Tuesday, January 7, 2014

August: Osage County

At the end of each year it has become the fashion for movie critics to list their top ten best movies of the year, and to also rate their top ten worst films of the year. It says something about August: Osage County, that the film has probably made it on to as many best lists as it has on to lists of the worst films.

I think I can understand why. This is not a film that you can ‘enjoy’ in the accepted sense of the word. Watching the dysfunctional family at the centre of August: Osage County, implode in spectacular fashion is not fun – even though the film is classed as a comedy/drama. As family secrets are painfully revealed during the course of the film, characters are sucked deeper and deeper in a mire of their own making.

Meryl Streep heads an ensemble cast that also features Julia Roberts, Dermot Mulroney, Chris Cooper, Juliette Lewis, Benedict Cumberbatch and several others in this film adaptation of the Tracy Letts Pulitzer Prize winning stage show. Letts also wrote the screenplay for the movie.

A digression. Many years ago, when I was fantasizing about being a writer, I used to buy a magazine for aspiring writers called appropriately enough, The Writer. Of the hundreds of articles I read in the magazine over a period of several years, only one has stuck in my mind, and of that article only the general theme remains with me. The article was headed, Where’s The Magic? The author of that piece, whose name of course I’ve long forgotten, suggested that every piece of writing had to have at least one moment of ‘magic’ in it. Not the abracadabra kind of magic, but the kind that would make a scene, or piece of dialogue, or action sequence really jump off the page. It was, and still remains great advice that can be applied across a wide range of artistic and creative endeavours.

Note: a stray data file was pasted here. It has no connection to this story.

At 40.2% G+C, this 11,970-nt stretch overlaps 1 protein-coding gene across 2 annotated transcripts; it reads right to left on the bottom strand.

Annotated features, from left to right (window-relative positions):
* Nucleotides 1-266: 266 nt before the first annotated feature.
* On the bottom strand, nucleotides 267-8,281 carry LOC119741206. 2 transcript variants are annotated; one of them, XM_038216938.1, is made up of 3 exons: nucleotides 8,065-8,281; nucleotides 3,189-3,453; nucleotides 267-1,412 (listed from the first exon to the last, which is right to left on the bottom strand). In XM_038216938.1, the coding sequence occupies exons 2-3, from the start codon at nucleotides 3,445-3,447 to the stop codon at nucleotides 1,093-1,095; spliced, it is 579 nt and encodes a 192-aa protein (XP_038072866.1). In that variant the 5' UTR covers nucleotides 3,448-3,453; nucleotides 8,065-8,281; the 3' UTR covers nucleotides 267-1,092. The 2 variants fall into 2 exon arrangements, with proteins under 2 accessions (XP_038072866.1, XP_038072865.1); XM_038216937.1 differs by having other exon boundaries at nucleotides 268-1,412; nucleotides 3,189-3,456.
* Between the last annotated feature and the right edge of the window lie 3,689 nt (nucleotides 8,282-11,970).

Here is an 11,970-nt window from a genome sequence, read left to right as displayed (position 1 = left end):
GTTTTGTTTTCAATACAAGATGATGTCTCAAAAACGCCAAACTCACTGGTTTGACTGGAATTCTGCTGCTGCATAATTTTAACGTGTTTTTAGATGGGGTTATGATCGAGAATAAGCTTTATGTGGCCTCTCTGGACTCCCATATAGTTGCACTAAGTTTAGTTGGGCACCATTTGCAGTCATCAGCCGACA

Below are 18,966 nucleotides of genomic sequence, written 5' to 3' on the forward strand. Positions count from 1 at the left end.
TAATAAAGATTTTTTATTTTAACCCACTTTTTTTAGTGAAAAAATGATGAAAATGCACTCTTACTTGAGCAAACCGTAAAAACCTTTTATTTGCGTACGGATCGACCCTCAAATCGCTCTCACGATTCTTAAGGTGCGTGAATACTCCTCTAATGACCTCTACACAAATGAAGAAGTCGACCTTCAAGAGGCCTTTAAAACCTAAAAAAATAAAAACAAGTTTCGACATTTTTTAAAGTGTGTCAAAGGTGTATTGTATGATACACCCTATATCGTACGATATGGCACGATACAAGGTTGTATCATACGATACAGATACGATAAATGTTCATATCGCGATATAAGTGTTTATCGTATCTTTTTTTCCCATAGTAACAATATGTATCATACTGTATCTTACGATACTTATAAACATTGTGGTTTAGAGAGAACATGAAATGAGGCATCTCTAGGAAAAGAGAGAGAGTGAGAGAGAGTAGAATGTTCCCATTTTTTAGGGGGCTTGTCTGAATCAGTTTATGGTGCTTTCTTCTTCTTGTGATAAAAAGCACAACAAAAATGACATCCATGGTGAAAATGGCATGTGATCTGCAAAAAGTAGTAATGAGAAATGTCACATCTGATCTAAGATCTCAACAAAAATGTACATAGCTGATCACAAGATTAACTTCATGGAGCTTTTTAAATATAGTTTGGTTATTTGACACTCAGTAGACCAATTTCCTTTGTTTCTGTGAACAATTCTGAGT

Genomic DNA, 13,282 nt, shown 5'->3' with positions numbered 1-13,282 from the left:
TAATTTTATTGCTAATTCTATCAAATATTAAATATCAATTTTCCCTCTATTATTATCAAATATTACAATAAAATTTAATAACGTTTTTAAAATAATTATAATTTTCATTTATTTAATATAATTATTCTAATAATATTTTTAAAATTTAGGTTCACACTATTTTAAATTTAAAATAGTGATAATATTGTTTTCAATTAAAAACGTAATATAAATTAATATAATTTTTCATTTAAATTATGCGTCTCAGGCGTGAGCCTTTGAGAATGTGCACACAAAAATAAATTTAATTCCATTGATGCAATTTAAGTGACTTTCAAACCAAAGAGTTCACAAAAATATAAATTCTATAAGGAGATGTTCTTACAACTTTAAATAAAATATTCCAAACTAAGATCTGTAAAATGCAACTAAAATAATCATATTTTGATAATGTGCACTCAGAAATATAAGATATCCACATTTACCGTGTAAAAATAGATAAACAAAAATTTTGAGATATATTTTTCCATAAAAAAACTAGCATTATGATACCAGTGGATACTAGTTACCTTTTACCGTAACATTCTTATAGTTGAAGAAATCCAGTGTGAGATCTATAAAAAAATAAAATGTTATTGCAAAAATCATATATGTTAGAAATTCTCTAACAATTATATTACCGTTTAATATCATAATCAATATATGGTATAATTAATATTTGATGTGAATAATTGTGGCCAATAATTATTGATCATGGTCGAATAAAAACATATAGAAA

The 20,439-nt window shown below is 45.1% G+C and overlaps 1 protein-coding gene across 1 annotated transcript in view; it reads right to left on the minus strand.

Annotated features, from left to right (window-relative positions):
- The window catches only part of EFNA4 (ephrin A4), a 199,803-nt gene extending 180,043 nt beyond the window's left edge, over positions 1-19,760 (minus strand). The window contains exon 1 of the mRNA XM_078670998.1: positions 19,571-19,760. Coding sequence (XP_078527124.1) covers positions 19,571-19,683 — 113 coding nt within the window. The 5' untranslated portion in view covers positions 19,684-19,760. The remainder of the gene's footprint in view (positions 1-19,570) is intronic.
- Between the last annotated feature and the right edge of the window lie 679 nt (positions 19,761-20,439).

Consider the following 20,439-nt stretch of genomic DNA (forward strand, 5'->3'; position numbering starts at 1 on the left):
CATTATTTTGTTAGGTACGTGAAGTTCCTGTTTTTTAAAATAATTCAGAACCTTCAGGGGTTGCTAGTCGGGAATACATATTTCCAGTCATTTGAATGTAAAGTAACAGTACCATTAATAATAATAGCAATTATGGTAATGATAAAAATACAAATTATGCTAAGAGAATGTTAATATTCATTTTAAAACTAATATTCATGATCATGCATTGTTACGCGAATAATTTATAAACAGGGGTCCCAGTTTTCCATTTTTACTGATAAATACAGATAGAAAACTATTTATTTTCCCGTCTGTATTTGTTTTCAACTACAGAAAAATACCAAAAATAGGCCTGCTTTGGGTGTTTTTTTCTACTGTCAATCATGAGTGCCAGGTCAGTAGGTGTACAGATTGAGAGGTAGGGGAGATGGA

August: Osage County, has magic by the truck load. And most of it is delivered by Meryl Streep. There are moments in the film when you watch Streep in action and you say to yourself, “There goes the Oscar for Best Actress again!”

A brief synopsis (minus spoilers) courtesy of Wikipedia follows:

Sisters Barbara, Karen, and Ivy Weston (Julia Roberts, Juliette Lewis, and Julianne Nicholson) are called back home when their father, Beverly Weston (Sam Shepard), goes missing. They have kept their distance from their mother Violet (Meryl Streep) because she has become addicted to pills and loaded up on prescriptions after getting mouth cancer. The entire family gather for an awkward dinner, led by the high and brutally honest Violet. Barbara, the favourite daughter, hunts down all of Violet's pills and gets rid of them in an attempt to force her to sober up. Eventually, we learn of the sisters' back-stories…

The pivotal dinner scene is about to get underway
We also earn much about the lives of the other characters, and it is during these revealing moments that the real action takes place and the magic happens. As we have come to expect, Meryl Street is on top of her game as the matriarch who wields such profound power and influence over her brood, and other extended family members. Julia Roberts has never been better as the only person who seems able to push back against her mother’s “truth telling” and controlling behaviour.

Not all the members of this large cast get a chance to shine in the film. Ewan McGregor, Dermot Mulroney, and Benedict Cumberbach have small but important roles, but are overshadowed by the numerous female performances. In fact, the females in August: Osage County, pretty much steal the show.

By the way, is Tracy Letts working some type of ‘in joke’ on us here? While most people would consider Tracy to be a female name, Letts is a male writer, and I find it interesting that one of the male characters in the film also sports what many would consider to be a ‘female’ name, Beverly. I can find no reason to prove Letts is trying to slip one past us, but the thought has occurred to me. But I digress, again.

August: Osage County, was (mostly) filmed in Bartlesville and Pawhuska, Oklahoma, and the backdrops utilizing wide open plains and small town locations, add to the sense of isolation and alienation the characters in the film are experiencing.

If you haven’t seen it yet, check out the trailer for the movie.

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